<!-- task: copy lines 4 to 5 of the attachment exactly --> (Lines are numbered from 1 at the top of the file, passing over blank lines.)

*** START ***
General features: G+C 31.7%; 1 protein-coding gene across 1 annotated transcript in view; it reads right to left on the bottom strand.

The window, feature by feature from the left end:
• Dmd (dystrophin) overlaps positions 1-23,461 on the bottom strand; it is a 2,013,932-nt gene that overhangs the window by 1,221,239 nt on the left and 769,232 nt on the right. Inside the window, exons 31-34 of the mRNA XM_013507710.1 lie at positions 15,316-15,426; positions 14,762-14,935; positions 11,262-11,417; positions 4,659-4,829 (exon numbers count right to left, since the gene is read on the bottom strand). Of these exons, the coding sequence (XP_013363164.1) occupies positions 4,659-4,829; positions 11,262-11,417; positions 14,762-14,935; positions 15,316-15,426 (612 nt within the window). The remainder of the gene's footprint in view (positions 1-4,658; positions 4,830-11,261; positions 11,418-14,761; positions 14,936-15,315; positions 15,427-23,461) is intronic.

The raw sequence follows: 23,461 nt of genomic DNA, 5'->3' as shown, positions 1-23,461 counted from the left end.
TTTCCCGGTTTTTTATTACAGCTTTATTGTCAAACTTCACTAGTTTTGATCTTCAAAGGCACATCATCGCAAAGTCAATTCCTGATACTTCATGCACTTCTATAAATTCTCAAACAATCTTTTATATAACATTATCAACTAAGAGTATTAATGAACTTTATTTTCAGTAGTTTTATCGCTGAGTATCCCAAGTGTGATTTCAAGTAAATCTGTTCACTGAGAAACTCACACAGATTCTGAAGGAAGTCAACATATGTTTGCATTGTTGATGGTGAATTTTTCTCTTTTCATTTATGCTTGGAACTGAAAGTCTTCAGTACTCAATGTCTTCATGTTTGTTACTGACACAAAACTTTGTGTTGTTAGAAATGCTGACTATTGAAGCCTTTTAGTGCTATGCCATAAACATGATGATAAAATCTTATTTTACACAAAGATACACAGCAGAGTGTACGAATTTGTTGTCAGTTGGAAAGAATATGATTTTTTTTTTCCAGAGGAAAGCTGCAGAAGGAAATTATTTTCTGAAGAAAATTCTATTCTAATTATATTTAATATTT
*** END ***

The raw sequence follows: 23,461 nt of genomic DNA, 5'->3' as shown, positions 1-23,461 counted from the left end.
TTTCCCGGTTTTTTATTACAGCTTTATTGTCAAACTTCACTAGTTTTGATCTTCAAAGGCACATCATCGCAAAGTCAATTCCTGATACTTCATGCACTTCTATAAATTCTCAAACAATCTTTTATATAACATTATCAACTAAGAGTATTAATGAACTTTATTTTCAGTAGTTTTATCGCTGAGTATCCCAAGTGTGATTTCAAGTAAATCTGTTCACTGAGAAACTCACACAGATTCTGAAGGAAGTCAACATATGTTTGCATTGTTGATGGTGAATTTTTCTCTTTTCATTTATGCTTGGAACTGAAAGTCTTCAGTACTCAATGTCTTCATGTTTGTTACTGACACAAAACTTTGTGTTGTTAGAAATGCTGACTATTGAAGCCTTTTAGTGCTATGCCATAAACATGATGATAAAATCTTATTTTACACAAAGATACACAGCAGAGTGTACGAATTTGTTGTCAGTTGGAAAGAATATGATTTTTTTTTTCCAGAGGAAAGCTGCAGAAGGAAATTATTTTCTGAAGAAAATTCTATTCTAATTATATTTAATATTT